One Saturday, when Mark Payne was about 11 or 12 years old and growing up in Ohio, his father -- a construction superintendent -- took Payne and his older brother to the site of a bridge being built under his father's supervision. The experience proved to be a catalyst for Payne's successful, lifelong career in the construction industry.
“We were able to watch them pour concrete with concrete pumps, concrete trucks. They had a big, long machine that leveled the concrete out on the bridge deck and it was just really something that, to me, was fascinating at the time,” said Payne, now vice president and division manager for the San Diego office of Swinerton Builders. “That's the first thing that really left a lasting impression on me -- just watching how hard these guys work and how good they were, and kind of what the finished product looked like on the bridge deck when they were done.”
Building bridges has become a metaphor for Payne's career. In order to build major, landmark projects throughout San Diego, Payne has built teams, relationships and goodwill.
“I love to build,” Payne said with the enthusiasm of a man working his first day on the job. “I love to be involved and just getting involved at the earliest stages of the projects, working hand in hand with the designers and all the design consultants, and being able to bring value to the team -- whether it's through construct-ability, or scheduling, or logistics -- or just bringing value through the design process and then being able to assemble teams that go out and build these construction projects. That's where it really drives me.”
Payne, his wife and three sons originally came to San Diego in 1989 and have lived in Poway ever since. For about seven years prior to relocating to San Diego, Payne worked in Phoenix for Sundt Construction. Sundt's merger with Ninteman Construction brought Payne here. He joined Swinerton in 1999.
“I basically have complete oversight and responsibility for (Swinerton's) San Diego division. We currently have about 95 salaried employees, we have another, probably, 50 craft workers, laborers and carpenters,” Payne said. “I have complete financial responsibility for the division, pretty much complete oversight of our group. This year, we're going to do roughly $160 million in volume. We're anticipating next year -- we just turned in our business plan -- and we're looking to do about $185 million in volume here in San Diego.”
Asking Payne to name his proudest construction accomplishment is akin to asking a prolific father to name his favorite child, but, after a thoughtful pause, Payne said, “There's no question the Omni Hotel and Metropolitan Condominiums was a landmark project for us. It was the largest project that we'd done at the time. It was $100 million-plus and we had to have it complete by opening day when the Padres opened in Petco Park (in 2004).”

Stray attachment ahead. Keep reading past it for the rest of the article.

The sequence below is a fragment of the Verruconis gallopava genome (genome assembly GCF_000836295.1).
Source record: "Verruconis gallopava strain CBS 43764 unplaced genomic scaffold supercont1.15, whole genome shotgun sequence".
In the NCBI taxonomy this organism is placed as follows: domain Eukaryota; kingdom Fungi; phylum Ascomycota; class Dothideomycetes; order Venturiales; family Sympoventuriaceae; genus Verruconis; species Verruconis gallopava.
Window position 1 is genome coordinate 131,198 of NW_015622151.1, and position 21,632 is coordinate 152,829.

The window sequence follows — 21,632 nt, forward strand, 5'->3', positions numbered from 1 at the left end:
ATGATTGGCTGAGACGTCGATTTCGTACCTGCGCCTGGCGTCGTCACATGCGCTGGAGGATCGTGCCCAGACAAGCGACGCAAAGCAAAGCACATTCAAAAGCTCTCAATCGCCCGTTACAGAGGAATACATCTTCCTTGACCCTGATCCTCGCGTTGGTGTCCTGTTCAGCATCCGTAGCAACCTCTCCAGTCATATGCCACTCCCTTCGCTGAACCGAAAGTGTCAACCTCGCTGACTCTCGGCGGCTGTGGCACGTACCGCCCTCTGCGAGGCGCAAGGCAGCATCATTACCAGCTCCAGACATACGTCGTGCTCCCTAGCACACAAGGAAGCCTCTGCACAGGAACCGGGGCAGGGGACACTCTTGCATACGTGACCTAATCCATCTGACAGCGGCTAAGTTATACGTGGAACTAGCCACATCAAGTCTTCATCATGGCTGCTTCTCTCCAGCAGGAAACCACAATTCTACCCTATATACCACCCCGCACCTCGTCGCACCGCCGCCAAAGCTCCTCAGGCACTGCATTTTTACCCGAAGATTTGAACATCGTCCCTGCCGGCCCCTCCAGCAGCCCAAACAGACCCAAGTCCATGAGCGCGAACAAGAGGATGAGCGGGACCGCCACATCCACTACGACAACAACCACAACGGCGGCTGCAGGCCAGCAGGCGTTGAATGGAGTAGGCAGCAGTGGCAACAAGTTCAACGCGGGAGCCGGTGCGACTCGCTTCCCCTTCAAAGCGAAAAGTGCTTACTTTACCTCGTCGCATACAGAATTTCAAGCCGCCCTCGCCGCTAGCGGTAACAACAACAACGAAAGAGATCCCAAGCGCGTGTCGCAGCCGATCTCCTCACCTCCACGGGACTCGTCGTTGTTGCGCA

In addition to the Omni Hotel, San Diego County is dotted with projects that have been built by Swinerton under Payne's leadership, including the Del Mar Marriott, various high-profile projects at Hotel Del Coronado, several high-rise residential multifamily projects downtown and a handful of major education facilities at UCSD.
“Being able to build teams and be involved in (all phases of the construction process) and see the great things we do, and drive through San Diego and point out the projects that we've built over the years to my family, or kids, or friends -- I take a lot of pride in that,” Payne said.
The construction industry was among the industries hardest hit by the economic downturn, but has been resurgent of late.
“I do see some good signs that probably started 12 to 18 months ago. We're seeing a little bit of a steady growth,” Payne said. “From the start of this year, we probably have brought on 20 new employees, salaried employees, into our group and we're probably looking to add the same number in 2015. So, we're definitely on a growth pattern.”
Indicative of that growth pattern has been a steady influx of new projects for Swinerton.
“We just received a notice to proceed last week on a downtown high-rise apartment, the Blue Sky apartment project, that is 23 stories. That's an $85 million project that we're going to be breaking ground on, hopefully next week,” Payne said. “We just finished the Mesa Community College Social and Behavioral Sciences project. That was a fairly major project. Right now, we're doing the second tower of a new hotel tower out at Viejas Casino. It's about a 130-room new hotel tower we're doing out there. We're actually working on preconstruction on a couple of other downtown high-rise projects, multifamily residential projects.”
Through it all, Payne hasn't lost the wonderment and passion for construction he discovered as a youth on that bridge in Ohio.
“My father was my mentor growing up and still is. I've been fortunate in my career. I've been given a lot of opportunities to do a lot of different positions, work on a lot of different projects,” Payne said. “I've been around a lot of really, really strong leaders that have helped me develop. It's been a great ride.”
-Lovitt is a La Jolla-based freelance writer.